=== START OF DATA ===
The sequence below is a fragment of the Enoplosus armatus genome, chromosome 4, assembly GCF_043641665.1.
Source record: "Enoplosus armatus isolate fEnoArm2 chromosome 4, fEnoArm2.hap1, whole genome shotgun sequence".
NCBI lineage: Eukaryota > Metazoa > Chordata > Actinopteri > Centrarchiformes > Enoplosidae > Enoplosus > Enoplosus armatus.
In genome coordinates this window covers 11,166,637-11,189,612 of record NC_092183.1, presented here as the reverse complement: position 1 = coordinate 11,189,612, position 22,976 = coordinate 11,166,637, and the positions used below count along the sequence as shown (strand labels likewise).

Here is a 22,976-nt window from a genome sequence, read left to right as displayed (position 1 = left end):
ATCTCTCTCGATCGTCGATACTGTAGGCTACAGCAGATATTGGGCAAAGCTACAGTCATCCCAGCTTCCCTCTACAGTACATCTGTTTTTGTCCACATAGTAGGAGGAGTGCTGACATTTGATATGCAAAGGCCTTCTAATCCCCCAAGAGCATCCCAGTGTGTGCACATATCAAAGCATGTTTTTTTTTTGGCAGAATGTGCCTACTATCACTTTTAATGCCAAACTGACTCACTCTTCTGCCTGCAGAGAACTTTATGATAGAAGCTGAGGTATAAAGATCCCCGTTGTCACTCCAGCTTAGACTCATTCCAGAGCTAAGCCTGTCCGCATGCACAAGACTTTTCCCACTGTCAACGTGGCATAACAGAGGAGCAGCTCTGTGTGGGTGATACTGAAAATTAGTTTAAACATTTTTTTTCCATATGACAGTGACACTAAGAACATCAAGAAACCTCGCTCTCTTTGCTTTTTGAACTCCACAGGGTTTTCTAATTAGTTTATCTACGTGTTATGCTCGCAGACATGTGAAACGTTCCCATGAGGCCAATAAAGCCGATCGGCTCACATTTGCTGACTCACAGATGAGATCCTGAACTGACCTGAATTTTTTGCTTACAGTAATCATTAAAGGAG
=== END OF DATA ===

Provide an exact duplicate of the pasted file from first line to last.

The sequence below is a fragment of the Enoplosus armatus genome, chromosome 4, assembly GCF_043641665.1.
Source record: "Enoplosus armatus isolate fEnoArm2 chromosome 4, fEnoArm2.hap1, whole genome shotgun sequence".
NCBI lineage: Eukaryota > Metazoa > Chordata > Actinopteri > Centrarchiformes > Enoplosidae > Enoplosus > Enoplosus armatus.
In genome coordinates this window covers 11,166,637-11,189,612 of record NC_092183.1, presented here as the reverse complement: position 1 = coordinate 11,189,612, position 22,976 = coordinate 11,166,637, and the positions used below count along the sequence as shown (strand labels likewise).

Here is a 22,976-nt window from a genome sequence, read left to right as displayed (position 1 = left end):
ATCTCTCTCGATCGTCGATACTGTAGGCTACAGCAGATATTGGGCAAAGCTACAGTCATCCCAGCTTCCCTCTACAGTACATCTGTTTTTGTCCACATAGTAGGAGGAGTGCTGACATTTGATATGCAAAGGCCTTCTAATCCCCCAAGAGCATCCCAGTGTGTGCACATATCAAAGCATGTTTTTTTTTTGGCAGAATGTGCCTACTATCACTTTTAATGCCAAACTGACTCACTCTTCTGCCTGCAGAGAACTTTATGATAGAAGCTGAGGTATAAAGATCCCCGTTGTCACTCCAGCTTAGACTCATTCCAGAGCTAAGCCTGTCCGCATGCACAAGACTTTTCCCACTGTCAACGTGGCATAACAGAGGAGCAGCTCTGTGTGGGTGATACTGAAAATTAGTTTAAACATTTTTTTTCCATATGACAGTGACACTAAGAACATCAAGAAACCTCGCTCTCTTTGCTTTTTGAACTCCACAGGGTTTTCTAATTAGTTTATCTACGTGTTATGCTCGCAGACATGTGAAACGTTCCCATGAGGCCAATAAAGCCGATCGGCTCACATTTGCTGACTCACAGATGAGATCCTGAACTGACCTGAATTTTTTGCTTACAGTAATCATTAAAGGAG